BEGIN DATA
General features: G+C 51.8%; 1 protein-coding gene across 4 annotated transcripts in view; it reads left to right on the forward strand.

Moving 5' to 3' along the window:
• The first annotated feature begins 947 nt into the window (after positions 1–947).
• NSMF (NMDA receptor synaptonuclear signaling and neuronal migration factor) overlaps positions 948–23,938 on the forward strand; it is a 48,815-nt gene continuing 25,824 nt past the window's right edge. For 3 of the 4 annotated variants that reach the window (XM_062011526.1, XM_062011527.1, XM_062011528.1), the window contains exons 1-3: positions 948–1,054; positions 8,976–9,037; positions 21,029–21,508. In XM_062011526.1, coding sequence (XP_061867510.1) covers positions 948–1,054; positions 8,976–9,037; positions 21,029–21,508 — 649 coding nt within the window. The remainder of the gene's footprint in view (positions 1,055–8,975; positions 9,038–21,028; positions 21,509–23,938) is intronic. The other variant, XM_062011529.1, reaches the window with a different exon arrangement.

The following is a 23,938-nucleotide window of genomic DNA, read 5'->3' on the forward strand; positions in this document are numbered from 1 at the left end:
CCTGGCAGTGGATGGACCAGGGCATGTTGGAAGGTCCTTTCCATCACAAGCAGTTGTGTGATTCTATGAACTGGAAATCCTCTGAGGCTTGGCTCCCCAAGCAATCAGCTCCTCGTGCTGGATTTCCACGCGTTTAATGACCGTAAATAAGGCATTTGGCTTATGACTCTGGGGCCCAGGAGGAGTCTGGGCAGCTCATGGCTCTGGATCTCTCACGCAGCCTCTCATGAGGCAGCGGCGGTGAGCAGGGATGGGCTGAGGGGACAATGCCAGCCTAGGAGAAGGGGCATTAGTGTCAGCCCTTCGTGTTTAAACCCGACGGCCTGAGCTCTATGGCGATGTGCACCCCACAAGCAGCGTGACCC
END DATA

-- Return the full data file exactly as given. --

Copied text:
General features: G+C 51.8%; 1 protein-coding gene across 4 annotated transcripts in view; it reads left to right on the forward strand.

Moving 5' to 3' along the window:
• The first annotated feature begins 947 nt into the window (after positions 1–947).
• NSMF (NMDA receptor synaptonuclear signaling and neuronal migration factor) overlaps positions 948–23,938 on the forward strand; it is a 48,815-nt gene continuing 25,824 nt past the window's right edge. For 3 of the 4 annotated variants that reach the window (XM_062011526.1, XM_062011527.1, XM_062011528.1), the window contains exons 1-3: positions 948–1,054; positions 8,976–9,037; positions 21,029–21,508. In XM_062011526.1, coding sequence (XP_061867510.1) covers positions 948–1,054; positions 8,976–9,037; positions 21,029–21,508 — 649 coding nt within the window. The remainder of the gene's footprint in view (positions 1,055–8,975; positions 9,038–21,028; positions 21,509–23,938) is intronic. The other variant, XM_062011529.1, reaches the window with a different exon arrangement.

The following is a 23,938-nucleotide window of genomic DNA, read 5'->3' on the forward strand; positions in this document are numbered from 1 at the left end:
CCTGGCAGTGGATGGACCAGGGCATGTTGGAAGGTCCTTTCCATCACAAGCAGTTGTGTGATTCTATGAACTGGAAATCCTCTGAGGCTTGGCTCCCCAAGCAATCAGCTCCTCGTGCTGGATTTCCACGCGTTTAATGACCGTAAATAAGGCATTTGGCTTATGACTCTGGGGCCCAGGAGGAGTCTGGGCAGCTCATGGCTCTGGATCTCTCACGCAGCCTCTCATGAGGCAGCGGCGGTGAGCAGGGATGGGCTGAGGGGACAATGCCAGCCTAGGAGAAGGGGCATTAGTGTCAGCCCTTCGTGTTTAAACCCGACGGCCTGAGCTCTATGGCGATGTGCACCCCACAAGCAGCGTGACCC